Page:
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National security law on drawing board

National security law on drawing board

T HE government is planning a Security Act to introduce new measures against

breaches of national security, including political crimes.

The law, which

one foreign observer warned could be designed to clamp down on political

dissent, is expected to be broad.

Minister of Information Ieng Mouly

suggested it could include a new crime of "genocide" for Khmer Rouge to be

charged with, a new military justice code for government soldiers, and clear

definitions of "national security" and "political stability" for the prosecution

of journalists.

But the substance of the law, unlikely to be drafted for

some time, has yet to be officially decided.

Mouly said the law was

necessary to prevent the incitement of violence against the government or

constitution, or in support of the Khmer Rouge.

"First, we still have to

fight the Khmer Rouge and we must not underestimate their strength, despite that

they are weak militarily.

"They still have a lot of money and we have a

lot of poor people. Those poor people can easily be tempted to take money and do

something against national security."

Though the government already had

legislation outlawing the KR, he said a Security Act could introduce new charges

such as genocide for captured guerrillas.

There could also be new

provisions to punish soldiers who betrayed military secrets to the Khmer Rouge

or foreign governments.

Mouly expected the Security Act would also

include definitions of "national security" and "political stability".

The

new press law allows journalists to be punished for publishing articles which

"affect" national security or political stability, but leaves both terms

undefined.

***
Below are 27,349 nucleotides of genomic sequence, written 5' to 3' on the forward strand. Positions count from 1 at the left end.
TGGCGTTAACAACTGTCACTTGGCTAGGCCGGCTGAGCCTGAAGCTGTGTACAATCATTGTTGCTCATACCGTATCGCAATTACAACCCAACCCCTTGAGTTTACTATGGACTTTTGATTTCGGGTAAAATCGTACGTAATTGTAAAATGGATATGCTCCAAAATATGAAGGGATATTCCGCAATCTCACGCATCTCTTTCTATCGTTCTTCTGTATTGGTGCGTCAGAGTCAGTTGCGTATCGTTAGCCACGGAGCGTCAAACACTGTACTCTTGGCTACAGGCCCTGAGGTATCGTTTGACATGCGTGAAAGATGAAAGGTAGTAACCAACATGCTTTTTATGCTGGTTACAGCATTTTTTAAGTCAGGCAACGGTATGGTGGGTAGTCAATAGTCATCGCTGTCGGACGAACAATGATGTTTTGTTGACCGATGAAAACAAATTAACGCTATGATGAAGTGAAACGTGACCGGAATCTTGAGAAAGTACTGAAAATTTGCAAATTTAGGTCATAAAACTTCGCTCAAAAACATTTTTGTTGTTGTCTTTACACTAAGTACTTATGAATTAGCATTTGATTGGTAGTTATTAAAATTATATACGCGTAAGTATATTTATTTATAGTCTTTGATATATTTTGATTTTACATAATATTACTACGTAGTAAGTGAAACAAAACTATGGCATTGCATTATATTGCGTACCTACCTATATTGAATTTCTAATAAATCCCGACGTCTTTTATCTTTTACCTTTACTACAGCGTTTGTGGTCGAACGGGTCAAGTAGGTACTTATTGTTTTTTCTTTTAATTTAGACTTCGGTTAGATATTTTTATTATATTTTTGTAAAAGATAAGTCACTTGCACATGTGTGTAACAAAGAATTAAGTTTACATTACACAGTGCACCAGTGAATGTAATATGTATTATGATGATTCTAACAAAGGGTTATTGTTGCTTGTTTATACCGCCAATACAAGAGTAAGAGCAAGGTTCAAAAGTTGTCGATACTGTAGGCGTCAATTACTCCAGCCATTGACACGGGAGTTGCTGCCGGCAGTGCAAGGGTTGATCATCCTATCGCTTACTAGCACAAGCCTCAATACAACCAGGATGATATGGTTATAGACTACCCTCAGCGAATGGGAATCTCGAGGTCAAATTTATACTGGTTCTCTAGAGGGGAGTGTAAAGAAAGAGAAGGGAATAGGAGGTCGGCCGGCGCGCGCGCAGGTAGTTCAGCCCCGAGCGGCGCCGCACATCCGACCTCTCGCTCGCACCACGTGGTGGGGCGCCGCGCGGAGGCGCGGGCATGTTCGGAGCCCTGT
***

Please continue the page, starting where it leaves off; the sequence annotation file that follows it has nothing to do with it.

Mouly confirmed that journalists might be prosecuted under

both the press law and the Security Act, but was adamant that freedom of

expression would remain protected.

"If you read the newspapers, every day

there is criticism against the government. I don't see in the future, even with

the Security Act, that people will be put in jail just for criticism of the

government."

Mouly proposed that national security crimes be defined as

acts which betray military secrets or incite war.

Offenses against

political stability, meanwhile, could include inciting people to break the law

to oppose the government or the constitutional monarchy.

On the

constitution, he said people should be free to "form an opinion" that the

constitution should be changed, but not to promote violence to change

it.

Mouly defended the Security Act as part of the government's updating

of its criminal, civil and military codes to replace former State of Cambodia

law. There was nothing unusual about it, he said.

"I think in every

country you have a security act, especially in this region."

Mouly said

he was only expressing his own thoughts on what could be in the law, not

government policy.

The law was to be drafted by an inter-ministerial

committee, primarily from the Interior and Defense ministries. The main idea for

the law came from the Interior Ministry, he said.

But Co-Minister of

Interior You Hockry said he had not thought about what should be in the law.

"We haven't brainstormed on this. It's too early. I think this is a plan

but nothing much has been done on it as yet."

Minister of Defense Tea

Banh said: "I don't know who is responsible for drafting that law and I don't

know what will be in it."

A foreign human rights lawyer, who would not be

named, said there was no need for a Security Act.

The government already

had a law against the KR, the press law and an adequate criminal code, he said.

The "only ground left" uncovered by the government was "political

crimes."

"The only thing left for them to do is to try to do something to

deal with political dissent, and that's what this law would be designed

for."

Repressive provisions such as preventative detention, censorship

and restrictions on political parties could be in the law, if Cambodia followed

the example of some neighbors. Malaysia's security law, for instance, allowed

preventative detention and the general suspension of the rights of people

accused of plotting national security crimes.

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